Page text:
NEWS

Roger Federer will miss French Open to boost Wimbledon bid

May 16, 2017

Roger Federer is to skip the French Open this month as he eyes a record eighth title at the Championships, Wimbledon.

The 35-year-old, who made a remarkable return from a six-month absence following surgery to win the Australian Open in February, has revealed he will take no part in the current clay court season.

Federer has won one Roland Garros title and has been a finalist three times, his lowest return for a Grand Slam. All those final defeats came against Rafael Nadal, whom Federer beat in the final at Melbourne but who is emerging as favourite for a tenth French Open title having gone unbeaten so far through the clay court season.

While Federer's motivation for sitting out Roland Garros may be helped by the long odds against him winning a tournament of long rallies on a slow surface at his age, the lure of a record eighth Wimbledon title will be even more important. At present he sits level with William Renshaw and Pete Sampras on seven.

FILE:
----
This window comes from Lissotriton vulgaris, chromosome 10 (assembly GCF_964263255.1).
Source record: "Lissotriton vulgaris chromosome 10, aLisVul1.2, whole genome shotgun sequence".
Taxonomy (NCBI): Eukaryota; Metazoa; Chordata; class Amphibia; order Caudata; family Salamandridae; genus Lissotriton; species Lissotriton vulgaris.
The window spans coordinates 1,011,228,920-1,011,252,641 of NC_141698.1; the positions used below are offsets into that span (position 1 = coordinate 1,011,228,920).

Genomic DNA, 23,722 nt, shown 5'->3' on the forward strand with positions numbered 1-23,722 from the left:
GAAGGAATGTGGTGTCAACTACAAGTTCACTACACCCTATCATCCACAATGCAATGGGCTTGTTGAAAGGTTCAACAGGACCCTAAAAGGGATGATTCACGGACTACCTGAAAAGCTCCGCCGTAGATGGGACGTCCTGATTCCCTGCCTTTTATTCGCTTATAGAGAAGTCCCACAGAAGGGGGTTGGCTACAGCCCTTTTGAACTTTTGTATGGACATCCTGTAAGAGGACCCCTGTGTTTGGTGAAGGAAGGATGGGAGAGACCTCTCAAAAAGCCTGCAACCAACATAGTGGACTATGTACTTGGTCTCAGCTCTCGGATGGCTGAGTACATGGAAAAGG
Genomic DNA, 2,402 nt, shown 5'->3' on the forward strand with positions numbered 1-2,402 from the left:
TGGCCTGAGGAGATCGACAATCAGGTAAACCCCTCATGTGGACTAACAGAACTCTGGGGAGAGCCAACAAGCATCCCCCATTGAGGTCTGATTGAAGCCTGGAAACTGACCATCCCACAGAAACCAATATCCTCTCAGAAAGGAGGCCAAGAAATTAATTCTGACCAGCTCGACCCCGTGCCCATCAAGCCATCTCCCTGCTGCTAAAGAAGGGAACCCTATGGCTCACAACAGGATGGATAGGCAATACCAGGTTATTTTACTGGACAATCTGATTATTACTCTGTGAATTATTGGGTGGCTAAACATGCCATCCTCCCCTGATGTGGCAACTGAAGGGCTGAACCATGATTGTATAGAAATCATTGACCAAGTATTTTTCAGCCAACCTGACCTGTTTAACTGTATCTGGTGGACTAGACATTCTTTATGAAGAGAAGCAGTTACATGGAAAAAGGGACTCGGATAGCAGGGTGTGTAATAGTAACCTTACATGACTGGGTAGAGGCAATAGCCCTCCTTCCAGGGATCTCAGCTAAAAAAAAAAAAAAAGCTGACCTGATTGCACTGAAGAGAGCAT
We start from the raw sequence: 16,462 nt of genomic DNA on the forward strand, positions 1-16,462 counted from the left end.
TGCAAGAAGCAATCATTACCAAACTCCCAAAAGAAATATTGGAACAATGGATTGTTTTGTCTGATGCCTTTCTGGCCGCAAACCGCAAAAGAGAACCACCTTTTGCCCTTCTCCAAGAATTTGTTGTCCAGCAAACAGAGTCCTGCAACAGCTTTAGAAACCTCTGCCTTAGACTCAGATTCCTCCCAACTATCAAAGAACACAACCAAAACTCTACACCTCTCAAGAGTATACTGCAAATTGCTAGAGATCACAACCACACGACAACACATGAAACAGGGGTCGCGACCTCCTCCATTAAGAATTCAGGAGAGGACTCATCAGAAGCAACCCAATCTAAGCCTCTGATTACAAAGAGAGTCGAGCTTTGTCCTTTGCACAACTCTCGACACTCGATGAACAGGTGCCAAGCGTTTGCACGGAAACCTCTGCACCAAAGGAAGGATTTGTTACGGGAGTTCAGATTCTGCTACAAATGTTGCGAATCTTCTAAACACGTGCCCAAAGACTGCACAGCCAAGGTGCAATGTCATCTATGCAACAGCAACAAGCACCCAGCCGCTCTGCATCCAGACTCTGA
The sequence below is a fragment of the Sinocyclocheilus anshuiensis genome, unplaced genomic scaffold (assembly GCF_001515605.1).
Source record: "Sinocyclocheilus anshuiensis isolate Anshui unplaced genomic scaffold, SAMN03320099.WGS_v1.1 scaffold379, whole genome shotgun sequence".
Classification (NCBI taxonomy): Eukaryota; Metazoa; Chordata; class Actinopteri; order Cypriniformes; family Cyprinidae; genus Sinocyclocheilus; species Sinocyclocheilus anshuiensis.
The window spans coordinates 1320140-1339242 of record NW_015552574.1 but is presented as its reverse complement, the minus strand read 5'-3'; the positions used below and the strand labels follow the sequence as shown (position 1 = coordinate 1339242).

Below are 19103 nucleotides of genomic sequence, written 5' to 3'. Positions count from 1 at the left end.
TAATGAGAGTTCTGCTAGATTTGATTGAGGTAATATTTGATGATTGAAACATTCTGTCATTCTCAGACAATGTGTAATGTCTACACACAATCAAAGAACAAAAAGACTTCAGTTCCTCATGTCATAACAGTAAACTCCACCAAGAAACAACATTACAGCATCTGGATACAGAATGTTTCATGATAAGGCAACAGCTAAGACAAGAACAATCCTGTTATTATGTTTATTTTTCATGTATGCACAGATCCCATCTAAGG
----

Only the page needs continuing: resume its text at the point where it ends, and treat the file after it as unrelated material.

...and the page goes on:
Federer said: "I need to recognise that scheduling will be the key to my longevity.

"Thus, my team and I concluded that playing just one event on clay was not in the best interest of my tennis and physical preparation for the remainder of the season.

"I will miss the French fans, who have always been so supportive and I look forward to seeing them at Roland Garros next year."

This will be second successive year Federer has missed Roland Garros, having been injured last year. 

If Federer does win Wimbledon, he will not be the first player in recent years to do so after missing the French Open. Andy Murray skipped Roland Garros to rest a back injury in 2013 and went on to win the title he craved most a few weeks later.

Murray has been struggling for form of late, but will be hoping to get into gear ahead of the year's second Grand Slam. Having been the losing finalist against Novak Djokovic last year, Murray is aiming to be the first British man to win the French Open title since Fred Perry in 1935.

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